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What to do when you find yourself in a power struggle with the child of divorce

 
 

PowerHave you ever been leading a group of children and everything was going great when all of a sudden you found yourself pulled into a power struggle? Or is there one particular child who constantly argues with you about every little thing? Many times children of divorce seem to excel in power struggles.

3 reasons some kids want to be in a power struggle

  • In the past the child has received a lot of attention via a power struggle
  • It is a control issue – the child wants to be in control
  • It’s been working for them

I want to warn you to be very careful with some of these children that you don’t get caught up in a power struggle. It takes two people to have a power struggle. If you don’t enter it, then there is no power struggle. Another thing to remember about power struggles is many times the child wanting to pull you into a power struggle may not feel safe, and if you enter the power struggle, you will only be reinforcing the child’s perception of “un-safeness.” A child needs to know that the adults are strong enough to be in control. When you come across a child who wants to pull you into power struggles, and some are very good at it, it is best to try and maneuver out of the struggle. Sometimes before you realize it, you are in a full-blown struggle and find yourself at odds with this little person in front of you.

What to do and not do

  • One thing is to allow the child to save face and keep their dignity intact. Every time we take away their dignity, the more the child feels like they have to in be control. The more they will try and pull the adults in their lives into a power struggle.
  • I don’t advocate for just walking away from the struggle. I think this tends to say to the child, “You and your opinion don’t matter to me.” Or “I don’t have time for you.” Trying to talk them out of the struggle doesn’t work either.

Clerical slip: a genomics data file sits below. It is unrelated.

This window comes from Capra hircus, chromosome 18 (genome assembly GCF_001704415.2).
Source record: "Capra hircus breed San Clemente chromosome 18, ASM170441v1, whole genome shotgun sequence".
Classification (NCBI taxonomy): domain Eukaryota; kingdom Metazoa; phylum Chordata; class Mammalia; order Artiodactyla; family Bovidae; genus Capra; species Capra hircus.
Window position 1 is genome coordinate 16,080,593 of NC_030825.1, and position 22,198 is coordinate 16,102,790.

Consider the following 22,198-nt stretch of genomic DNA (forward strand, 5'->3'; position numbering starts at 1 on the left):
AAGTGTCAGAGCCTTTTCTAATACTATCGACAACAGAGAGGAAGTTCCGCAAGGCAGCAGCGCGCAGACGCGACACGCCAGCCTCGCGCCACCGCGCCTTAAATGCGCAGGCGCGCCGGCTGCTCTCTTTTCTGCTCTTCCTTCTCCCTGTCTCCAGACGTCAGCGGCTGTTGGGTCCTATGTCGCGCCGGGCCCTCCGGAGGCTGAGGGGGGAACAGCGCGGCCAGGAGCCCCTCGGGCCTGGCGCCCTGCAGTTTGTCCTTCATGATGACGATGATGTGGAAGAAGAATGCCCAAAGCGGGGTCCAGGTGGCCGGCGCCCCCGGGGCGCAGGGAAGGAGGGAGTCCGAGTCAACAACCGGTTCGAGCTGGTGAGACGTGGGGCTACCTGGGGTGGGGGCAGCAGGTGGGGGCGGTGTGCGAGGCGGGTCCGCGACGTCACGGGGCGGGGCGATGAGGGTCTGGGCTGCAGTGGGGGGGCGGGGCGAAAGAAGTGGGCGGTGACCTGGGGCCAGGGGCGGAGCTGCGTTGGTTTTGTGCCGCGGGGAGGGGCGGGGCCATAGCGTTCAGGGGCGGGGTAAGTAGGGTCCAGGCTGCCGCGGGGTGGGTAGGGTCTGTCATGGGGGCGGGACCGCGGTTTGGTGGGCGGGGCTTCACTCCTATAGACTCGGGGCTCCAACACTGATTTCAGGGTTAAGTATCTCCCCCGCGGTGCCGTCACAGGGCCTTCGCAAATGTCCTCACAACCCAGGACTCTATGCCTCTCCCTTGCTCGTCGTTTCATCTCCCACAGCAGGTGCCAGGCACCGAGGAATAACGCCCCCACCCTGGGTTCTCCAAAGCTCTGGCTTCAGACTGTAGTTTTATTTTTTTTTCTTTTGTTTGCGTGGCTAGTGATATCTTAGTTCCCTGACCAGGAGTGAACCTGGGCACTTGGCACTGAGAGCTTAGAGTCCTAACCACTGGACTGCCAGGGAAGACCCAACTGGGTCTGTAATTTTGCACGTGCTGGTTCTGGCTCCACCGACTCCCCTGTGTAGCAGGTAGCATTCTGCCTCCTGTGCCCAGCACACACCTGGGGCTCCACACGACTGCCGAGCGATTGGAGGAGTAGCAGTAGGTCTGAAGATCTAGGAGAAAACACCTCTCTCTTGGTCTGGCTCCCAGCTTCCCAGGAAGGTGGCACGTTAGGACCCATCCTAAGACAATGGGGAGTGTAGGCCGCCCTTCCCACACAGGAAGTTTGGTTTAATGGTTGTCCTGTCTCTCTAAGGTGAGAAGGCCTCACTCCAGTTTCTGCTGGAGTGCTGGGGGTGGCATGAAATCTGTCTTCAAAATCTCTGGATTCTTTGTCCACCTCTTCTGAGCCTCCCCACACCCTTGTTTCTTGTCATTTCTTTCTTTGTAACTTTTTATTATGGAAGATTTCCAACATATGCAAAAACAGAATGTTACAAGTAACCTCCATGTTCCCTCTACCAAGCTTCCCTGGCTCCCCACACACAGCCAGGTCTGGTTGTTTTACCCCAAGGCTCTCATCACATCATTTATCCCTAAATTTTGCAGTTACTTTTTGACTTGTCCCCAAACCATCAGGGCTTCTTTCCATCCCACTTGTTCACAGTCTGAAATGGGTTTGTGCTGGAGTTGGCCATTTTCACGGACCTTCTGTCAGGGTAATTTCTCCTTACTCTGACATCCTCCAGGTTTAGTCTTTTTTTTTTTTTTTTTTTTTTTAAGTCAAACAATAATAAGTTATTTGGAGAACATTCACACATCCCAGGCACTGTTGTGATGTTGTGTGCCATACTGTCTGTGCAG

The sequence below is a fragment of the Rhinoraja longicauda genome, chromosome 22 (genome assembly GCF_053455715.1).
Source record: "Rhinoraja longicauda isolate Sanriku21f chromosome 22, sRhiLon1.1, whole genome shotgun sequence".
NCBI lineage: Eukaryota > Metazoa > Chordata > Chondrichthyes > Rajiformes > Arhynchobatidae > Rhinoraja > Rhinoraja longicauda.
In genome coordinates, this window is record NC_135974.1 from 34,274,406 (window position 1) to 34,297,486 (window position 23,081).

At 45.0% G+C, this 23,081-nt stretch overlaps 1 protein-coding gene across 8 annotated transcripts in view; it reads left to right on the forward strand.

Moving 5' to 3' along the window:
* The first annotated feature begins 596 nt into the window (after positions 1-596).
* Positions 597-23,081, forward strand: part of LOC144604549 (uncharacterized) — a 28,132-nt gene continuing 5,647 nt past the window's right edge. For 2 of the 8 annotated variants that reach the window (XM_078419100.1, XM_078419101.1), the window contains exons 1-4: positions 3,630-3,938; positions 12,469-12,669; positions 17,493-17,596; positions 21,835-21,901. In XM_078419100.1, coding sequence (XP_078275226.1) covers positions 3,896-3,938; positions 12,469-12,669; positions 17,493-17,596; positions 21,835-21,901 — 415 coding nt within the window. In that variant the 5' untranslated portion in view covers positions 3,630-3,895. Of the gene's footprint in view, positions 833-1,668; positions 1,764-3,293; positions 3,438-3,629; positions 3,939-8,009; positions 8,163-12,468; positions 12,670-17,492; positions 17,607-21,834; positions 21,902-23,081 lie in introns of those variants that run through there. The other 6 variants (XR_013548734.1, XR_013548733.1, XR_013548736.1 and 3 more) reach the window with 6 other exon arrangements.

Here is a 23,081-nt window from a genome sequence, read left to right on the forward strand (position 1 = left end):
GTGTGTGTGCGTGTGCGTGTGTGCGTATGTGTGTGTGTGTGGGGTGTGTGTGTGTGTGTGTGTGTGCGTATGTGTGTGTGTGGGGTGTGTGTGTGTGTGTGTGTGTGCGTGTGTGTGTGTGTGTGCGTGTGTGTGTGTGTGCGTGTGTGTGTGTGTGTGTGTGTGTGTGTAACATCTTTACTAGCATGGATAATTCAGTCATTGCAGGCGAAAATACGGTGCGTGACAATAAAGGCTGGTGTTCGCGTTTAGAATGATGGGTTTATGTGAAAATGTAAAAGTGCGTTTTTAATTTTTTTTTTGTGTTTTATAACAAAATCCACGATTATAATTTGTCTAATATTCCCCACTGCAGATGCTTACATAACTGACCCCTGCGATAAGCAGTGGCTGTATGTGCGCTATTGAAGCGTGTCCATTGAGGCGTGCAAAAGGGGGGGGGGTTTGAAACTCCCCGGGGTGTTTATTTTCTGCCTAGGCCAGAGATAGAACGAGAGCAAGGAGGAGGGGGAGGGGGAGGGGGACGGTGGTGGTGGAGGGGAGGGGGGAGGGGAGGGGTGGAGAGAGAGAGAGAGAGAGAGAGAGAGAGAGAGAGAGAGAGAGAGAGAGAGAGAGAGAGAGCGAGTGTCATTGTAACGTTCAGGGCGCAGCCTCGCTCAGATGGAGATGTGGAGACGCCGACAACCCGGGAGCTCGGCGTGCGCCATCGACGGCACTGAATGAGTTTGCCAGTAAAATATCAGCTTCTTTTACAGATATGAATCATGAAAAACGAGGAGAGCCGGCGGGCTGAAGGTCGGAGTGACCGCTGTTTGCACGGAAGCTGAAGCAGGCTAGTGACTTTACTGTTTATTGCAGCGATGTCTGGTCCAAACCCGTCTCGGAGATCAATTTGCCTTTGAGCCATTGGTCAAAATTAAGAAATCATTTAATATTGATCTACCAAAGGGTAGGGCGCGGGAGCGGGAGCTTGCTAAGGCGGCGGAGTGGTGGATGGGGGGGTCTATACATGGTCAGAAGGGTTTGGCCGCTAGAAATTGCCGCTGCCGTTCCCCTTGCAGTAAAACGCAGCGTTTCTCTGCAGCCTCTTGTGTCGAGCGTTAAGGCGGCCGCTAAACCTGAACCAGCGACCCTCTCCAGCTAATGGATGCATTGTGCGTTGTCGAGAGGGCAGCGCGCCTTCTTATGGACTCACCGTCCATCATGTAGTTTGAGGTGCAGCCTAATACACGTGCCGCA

• One way to handle the situation when a child is bound and determined to “win” the argument is to simply say, “I’m giving you permission to have the last word. Now what is it?”
  • Honor the child and yourself by not entering into any further conversation with the child on that issue. The child feels like they “won” and you’re able to end the argument. You still maintain control over the group because you are still in charge.

If the child comes after you with any further conversation say to them, “Whoa! I gave you permission to have the last word and we are now done with this conversation.” If you feel you need something else to say to end the conversation add, “And since I respect you, we are done with this conversation.” It’s at this point that you can turn and walk away.

What are some unique ways you handle power struggles?

3 thoughts on “What to do when you find yourself in a power struggle with the child of divorce

  1. As I minister to stepfamilies, these power struggles are ongoing in many of them. I coach the couples to express to the children that there are boundaries and decisions that adults are responsible for and in charge of. The child’s opinion and viewpoint are heard, respected, and considered, but ultimately, the adults make it kindly clear that their decision is what stands. Would you say that after this assertion, that dignity for the child is then expressed by saying that they can have the last word? Would that jeopardize the decision of the adult? I look forward to your reply, Linda! You can also reply directly to me at dori.pls@live.com. With our Stepfamily Rx conference coming up September 27th here in Eau Claire, this would be a great “pearl” for couples. God bless you! dori:)

    • Dori I think stepfamilies might be a different situation if the power struggle is because of step siblings or step parent. If it is a power struggle between the birth parent and child then the parent needs to be careful they don’t take away the child’s dignity. Remember many kids in step families have not healed before being thrown into the new family. These children feel they have no power thus the power struggle. I still think saying the child has the last word works. The parent can lay down their rules or whatever and telling the child they can have the last word doesn’t negate the rules. It only gives the child an opportunity to express themselves. The parent is still actually in control because they are ending the conversation by allowing the child to have the last word. Again the rules, boundaries and parent’s decision still stands.

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